“Gluten-free” is a term we see often these days on everything from bread and tortillas to pre-made soups and salads. But what is gluten, exactly? And is it really such a bad thing?
Gluten: The Basics
In short, gluten is a protein found in many grains, such as wheat, bulgur, rye, barley, couscous, spelt, and semolina. With a long history of inclusion in the human diet, you may begin to wonder why so many of us suddenly seem sensitive to it. Celiac disease – essentially an extreme intolerance to gluten – is the first official sensitivity on record. But really, there are many levels of sensitivity to this widespread ingredient, possibly more common now due to changing gut health, the way we live, and the foods we consume.
Gluten and You
Dr. Ford, a pediatrician in Christchurch, New Zealand and author of The Gluten Syndrome, believes gluten-sensitivity may affect anywhere from 30% – 50% of the world’s population. These individuals’ bodies begin to develop antibodies to gluten, meaning their immune system starts reacting to the protein as if it were an invader.
Classic symptoms of gluten sensitivity can vary widely and include signs like:
- Abdominal pain
- Skin issues
- Brain fog
- Joint aches
- Mild depression
- Bloating, distension, nausea, diarrhea, or constipation (similar to Irritable Bowel Syndrome)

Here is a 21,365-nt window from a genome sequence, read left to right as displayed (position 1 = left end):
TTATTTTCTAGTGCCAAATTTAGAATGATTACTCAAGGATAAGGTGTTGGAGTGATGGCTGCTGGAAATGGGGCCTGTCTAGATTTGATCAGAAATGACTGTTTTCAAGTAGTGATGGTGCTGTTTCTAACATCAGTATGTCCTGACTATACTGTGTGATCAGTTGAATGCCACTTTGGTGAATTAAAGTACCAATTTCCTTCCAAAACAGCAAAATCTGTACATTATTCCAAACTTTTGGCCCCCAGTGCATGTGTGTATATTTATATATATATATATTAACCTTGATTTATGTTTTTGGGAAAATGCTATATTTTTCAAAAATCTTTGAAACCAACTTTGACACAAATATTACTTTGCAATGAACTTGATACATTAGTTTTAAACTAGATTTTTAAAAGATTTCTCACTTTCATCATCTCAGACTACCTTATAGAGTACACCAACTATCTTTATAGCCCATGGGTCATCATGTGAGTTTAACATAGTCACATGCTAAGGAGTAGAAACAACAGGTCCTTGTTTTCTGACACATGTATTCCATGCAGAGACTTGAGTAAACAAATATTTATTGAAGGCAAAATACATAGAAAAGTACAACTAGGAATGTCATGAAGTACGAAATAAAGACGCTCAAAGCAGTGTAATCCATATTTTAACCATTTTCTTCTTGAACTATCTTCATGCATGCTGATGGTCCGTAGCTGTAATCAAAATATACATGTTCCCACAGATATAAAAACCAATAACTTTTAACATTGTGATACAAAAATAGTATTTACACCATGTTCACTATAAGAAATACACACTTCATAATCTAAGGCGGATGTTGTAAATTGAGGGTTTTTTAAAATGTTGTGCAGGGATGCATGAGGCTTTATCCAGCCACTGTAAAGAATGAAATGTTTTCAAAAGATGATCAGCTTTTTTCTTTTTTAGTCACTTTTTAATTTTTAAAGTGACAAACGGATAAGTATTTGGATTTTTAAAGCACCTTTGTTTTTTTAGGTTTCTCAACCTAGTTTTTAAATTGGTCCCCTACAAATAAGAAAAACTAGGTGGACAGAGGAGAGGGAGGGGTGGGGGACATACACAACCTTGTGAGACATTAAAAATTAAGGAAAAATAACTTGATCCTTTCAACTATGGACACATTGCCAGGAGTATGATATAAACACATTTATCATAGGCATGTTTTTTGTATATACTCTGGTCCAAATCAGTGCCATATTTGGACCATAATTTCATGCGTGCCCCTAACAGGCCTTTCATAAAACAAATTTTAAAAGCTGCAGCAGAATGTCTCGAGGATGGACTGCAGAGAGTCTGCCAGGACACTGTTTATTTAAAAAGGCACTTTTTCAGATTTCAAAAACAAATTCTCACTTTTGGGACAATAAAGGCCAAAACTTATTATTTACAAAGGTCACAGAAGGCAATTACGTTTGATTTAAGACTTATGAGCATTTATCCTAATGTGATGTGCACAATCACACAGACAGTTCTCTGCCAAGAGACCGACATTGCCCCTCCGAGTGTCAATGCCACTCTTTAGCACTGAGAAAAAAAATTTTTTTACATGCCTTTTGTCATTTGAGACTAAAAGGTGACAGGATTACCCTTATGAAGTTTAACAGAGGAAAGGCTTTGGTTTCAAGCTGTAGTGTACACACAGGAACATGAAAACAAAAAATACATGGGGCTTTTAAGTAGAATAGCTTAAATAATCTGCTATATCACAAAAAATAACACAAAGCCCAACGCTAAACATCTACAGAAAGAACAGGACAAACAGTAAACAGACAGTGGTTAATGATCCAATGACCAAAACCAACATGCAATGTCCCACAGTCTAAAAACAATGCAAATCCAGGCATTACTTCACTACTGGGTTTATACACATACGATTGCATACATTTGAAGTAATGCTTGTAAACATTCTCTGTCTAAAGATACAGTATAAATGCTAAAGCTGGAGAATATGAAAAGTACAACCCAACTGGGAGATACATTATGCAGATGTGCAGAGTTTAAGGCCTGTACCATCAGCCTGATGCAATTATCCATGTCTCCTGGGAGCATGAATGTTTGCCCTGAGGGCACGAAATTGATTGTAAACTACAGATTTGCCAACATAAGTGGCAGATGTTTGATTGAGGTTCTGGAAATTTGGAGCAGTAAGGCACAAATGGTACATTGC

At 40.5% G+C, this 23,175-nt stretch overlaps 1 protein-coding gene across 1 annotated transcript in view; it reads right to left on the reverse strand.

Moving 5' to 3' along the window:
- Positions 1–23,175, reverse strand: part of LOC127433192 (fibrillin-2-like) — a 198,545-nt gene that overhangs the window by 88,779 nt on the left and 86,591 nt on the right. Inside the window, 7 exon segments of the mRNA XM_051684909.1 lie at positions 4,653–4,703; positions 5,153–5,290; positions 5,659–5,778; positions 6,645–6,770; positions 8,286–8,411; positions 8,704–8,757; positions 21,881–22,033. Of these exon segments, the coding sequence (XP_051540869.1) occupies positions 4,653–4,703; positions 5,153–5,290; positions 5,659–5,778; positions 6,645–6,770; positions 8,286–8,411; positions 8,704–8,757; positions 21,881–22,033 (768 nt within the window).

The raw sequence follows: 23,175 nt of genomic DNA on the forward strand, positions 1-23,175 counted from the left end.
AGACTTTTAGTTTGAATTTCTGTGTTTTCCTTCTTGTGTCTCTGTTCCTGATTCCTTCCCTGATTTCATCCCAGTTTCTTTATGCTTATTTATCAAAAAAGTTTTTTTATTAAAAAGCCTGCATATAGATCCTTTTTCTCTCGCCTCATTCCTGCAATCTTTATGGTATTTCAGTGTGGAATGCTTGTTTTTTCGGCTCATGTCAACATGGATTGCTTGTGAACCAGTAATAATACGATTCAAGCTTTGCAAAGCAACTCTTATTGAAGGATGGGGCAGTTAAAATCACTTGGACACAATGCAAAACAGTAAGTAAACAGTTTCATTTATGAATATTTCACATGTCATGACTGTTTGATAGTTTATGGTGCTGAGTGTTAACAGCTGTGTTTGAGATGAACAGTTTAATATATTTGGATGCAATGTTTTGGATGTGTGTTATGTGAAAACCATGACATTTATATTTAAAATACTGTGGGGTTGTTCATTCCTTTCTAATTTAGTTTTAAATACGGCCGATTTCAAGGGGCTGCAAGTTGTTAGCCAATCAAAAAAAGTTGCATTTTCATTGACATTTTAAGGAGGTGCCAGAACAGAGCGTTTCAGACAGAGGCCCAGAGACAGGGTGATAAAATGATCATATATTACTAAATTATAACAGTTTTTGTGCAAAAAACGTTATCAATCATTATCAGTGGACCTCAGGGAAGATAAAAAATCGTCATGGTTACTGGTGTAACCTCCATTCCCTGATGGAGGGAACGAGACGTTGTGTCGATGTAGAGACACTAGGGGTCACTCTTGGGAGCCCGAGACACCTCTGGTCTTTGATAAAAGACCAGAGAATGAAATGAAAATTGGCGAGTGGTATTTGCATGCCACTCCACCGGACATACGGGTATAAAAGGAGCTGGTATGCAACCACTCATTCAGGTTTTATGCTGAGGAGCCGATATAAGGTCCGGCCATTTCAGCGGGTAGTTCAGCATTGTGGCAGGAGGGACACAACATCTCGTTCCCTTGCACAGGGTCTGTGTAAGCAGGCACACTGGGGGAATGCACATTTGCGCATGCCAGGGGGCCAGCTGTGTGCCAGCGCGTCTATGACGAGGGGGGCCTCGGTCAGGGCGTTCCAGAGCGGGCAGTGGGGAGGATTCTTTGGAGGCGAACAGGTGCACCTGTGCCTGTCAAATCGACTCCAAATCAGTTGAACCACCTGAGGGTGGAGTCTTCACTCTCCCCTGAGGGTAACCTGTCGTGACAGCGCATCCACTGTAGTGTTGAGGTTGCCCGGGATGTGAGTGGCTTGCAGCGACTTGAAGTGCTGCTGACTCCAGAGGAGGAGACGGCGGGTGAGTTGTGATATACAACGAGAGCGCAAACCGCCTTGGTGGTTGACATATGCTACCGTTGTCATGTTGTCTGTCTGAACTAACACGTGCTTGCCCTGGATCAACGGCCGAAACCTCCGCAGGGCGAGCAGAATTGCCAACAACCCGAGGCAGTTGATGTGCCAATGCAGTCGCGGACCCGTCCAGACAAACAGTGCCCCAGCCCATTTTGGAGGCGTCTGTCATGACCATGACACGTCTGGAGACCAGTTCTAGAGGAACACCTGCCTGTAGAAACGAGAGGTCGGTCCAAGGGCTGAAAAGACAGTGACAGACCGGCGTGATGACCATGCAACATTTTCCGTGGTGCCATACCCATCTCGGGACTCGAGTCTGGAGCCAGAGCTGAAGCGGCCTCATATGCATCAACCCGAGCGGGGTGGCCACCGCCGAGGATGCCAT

The food industry’s genetic manipulation of grains has led to stronger forms of gluten that are more disease-resistant. Scientists rely on hybridization and genetic selection to develop wheat with stronger gluten and gliadin proteins for more shelf-stable bread products. Today, almost all of our packaged foods or boxed snacks contain these grains, either as a central ingredient or an additive, making processed carbs and grain products a main feature on our plates.
Along with this industry-wide change, many other factors of our modern lifestyles can affect gut health, for example:
- Increased use of herbicides and pesticides in modern industrial farming
- Overuse of antibiotics in humans and the animals we consume
- Long-term use of aspirin, ibuprofen, and other non-steroidal anti-inflammatory drugs (NSAID) medications that can wear away stomach and intestinal linings
- Anti-acid medications like Nexium, Prilosec, Protonix, or Pepcid that can suppress stomach acid necessary for proper digestion and absorption of minerals
Proper nutrition from a balanced diet of whole fruits and vegetables – supplemented with high-quality vitamins and minerals like our Nupeutics Health collection – is one way to battle gluten sensitivity symptoms, fight inflammation that can lead to all sorts of stomach disorders, and keep your gut strong.
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